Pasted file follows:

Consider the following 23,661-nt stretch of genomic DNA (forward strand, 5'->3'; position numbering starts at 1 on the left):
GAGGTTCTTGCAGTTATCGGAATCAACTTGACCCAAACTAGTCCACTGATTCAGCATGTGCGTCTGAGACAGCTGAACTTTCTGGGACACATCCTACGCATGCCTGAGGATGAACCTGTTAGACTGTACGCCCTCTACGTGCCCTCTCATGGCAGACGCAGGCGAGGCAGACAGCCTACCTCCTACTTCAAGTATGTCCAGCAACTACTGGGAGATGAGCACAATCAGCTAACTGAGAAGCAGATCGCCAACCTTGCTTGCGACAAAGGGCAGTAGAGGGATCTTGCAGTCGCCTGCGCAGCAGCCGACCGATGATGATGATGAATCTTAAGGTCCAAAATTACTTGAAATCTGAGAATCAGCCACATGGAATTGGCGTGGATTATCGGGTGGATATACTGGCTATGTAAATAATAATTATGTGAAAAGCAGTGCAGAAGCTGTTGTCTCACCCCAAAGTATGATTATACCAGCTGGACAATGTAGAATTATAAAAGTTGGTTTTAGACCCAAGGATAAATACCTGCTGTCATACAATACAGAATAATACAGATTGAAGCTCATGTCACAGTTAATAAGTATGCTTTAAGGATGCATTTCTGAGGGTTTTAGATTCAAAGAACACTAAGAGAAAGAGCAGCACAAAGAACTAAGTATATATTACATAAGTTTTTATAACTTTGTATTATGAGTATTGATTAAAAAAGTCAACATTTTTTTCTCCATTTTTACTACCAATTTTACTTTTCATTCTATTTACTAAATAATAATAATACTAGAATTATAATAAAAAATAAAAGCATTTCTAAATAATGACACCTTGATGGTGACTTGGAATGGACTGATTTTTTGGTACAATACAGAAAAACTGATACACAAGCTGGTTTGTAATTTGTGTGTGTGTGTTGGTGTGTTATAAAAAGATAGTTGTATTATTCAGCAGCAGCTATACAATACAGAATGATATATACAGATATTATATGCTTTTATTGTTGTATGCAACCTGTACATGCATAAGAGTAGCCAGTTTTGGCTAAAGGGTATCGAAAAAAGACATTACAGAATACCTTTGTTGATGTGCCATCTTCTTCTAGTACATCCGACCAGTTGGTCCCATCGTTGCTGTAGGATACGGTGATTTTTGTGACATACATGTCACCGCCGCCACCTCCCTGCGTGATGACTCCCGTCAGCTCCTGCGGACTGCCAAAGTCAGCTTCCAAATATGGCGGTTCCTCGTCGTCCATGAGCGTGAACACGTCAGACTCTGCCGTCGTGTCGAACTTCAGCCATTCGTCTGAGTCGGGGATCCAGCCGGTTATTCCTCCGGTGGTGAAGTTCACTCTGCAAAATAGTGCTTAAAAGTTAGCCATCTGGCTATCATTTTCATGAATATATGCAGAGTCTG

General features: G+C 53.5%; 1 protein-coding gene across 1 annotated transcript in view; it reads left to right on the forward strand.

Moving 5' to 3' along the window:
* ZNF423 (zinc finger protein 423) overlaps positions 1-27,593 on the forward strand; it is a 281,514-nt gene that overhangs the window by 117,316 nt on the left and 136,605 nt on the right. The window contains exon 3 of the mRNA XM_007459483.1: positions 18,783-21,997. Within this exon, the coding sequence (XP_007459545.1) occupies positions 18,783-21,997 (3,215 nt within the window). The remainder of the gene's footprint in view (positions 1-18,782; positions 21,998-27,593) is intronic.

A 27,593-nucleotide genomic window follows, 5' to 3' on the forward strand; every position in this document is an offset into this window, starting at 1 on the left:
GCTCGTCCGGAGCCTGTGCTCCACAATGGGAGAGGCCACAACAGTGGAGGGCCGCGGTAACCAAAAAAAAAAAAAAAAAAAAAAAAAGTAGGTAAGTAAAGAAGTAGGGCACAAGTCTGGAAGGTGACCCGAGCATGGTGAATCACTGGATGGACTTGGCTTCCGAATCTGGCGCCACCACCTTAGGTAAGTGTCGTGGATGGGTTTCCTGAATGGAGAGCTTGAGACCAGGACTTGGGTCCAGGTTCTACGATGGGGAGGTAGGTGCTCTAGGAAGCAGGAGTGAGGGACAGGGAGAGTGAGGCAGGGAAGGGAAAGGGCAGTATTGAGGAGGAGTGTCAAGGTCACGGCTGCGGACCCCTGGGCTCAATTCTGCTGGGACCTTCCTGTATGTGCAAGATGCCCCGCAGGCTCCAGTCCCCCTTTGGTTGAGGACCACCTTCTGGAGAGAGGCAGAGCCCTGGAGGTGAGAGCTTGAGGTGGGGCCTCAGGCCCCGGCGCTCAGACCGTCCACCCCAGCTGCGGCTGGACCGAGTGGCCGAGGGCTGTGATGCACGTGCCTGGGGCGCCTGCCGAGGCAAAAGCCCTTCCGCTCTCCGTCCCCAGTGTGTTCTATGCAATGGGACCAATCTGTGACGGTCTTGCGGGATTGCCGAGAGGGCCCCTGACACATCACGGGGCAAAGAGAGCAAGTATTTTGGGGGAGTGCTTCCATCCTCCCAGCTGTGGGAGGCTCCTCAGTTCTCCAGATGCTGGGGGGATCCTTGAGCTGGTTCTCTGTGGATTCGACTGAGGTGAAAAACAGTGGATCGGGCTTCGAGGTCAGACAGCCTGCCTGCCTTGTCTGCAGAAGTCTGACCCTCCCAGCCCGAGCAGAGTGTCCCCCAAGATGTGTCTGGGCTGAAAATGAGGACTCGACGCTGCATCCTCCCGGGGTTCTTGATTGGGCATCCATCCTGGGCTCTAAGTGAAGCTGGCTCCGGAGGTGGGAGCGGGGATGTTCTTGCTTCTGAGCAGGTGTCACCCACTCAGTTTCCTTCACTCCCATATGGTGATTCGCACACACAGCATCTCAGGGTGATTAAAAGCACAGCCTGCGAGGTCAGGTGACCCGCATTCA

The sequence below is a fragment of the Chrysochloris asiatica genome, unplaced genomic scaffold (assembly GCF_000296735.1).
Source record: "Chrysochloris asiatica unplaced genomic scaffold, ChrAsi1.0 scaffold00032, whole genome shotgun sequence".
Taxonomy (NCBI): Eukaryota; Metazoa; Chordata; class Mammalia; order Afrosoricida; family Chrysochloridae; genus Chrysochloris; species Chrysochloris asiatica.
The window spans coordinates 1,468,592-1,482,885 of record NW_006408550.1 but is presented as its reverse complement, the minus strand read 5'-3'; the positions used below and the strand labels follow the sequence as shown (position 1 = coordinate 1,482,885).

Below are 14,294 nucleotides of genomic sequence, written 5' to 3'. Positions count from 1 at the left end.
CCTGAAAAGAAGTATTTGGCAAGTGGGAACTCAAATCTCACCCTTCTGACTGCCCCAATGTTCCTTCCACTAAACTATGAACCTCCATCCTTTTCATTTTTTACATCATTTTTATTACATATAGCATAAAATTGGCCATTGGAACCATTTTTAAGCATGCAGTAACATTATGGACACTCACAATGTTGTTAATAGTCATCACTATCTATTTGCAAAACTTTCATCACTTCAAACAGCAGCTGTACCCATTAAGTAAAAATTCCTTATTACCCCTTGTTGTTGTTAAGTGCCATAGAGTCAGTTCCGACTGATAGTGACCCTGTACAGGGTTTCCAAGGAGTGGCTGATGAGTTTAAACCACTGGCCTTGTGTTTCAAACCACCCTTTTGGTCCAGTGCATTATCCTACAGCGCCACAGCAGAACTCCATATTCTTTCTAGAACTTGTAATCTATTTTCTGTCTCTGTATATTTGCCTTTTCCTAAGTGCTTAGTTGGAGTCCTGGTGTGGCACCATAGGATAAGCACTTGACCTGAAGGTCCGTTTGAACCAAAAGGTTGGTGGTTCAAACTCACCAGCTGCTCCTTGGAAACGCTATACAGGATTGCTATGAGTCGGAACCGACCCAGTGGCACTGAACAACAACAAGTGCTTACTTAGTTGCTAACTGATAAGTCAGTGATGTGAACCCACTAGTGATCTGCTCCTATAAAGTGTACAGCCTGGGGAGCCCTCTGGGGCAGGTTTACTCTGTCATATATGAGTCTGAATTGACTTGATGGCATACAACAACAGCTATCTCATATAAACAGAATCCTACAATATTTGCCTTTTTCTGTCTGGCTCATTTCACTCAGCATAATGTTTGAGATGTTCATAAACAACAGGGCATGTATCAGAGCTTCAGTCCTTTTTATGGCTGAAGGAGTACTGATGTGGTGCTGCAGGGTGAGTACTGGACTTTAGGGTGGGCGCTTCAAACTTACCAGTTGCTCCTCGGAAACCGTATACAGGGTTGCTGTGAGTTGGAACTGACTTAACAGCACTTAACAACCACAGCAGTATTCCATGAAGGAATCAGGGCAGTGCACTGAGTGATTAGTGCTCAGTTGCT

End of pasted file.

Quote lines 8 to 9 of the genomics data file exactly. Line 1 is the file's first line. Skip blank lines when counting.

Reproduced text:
The sequence below is a fragment of the Chrysochloris asiatica genome, unplaced genomic scaffold (assembly GCF_000296735.1).
Source record: "Chrysochloris asiatica unplaced genomic scaffold, ChrAsi1.0 scaffold00032, whole genome shotgun sequence".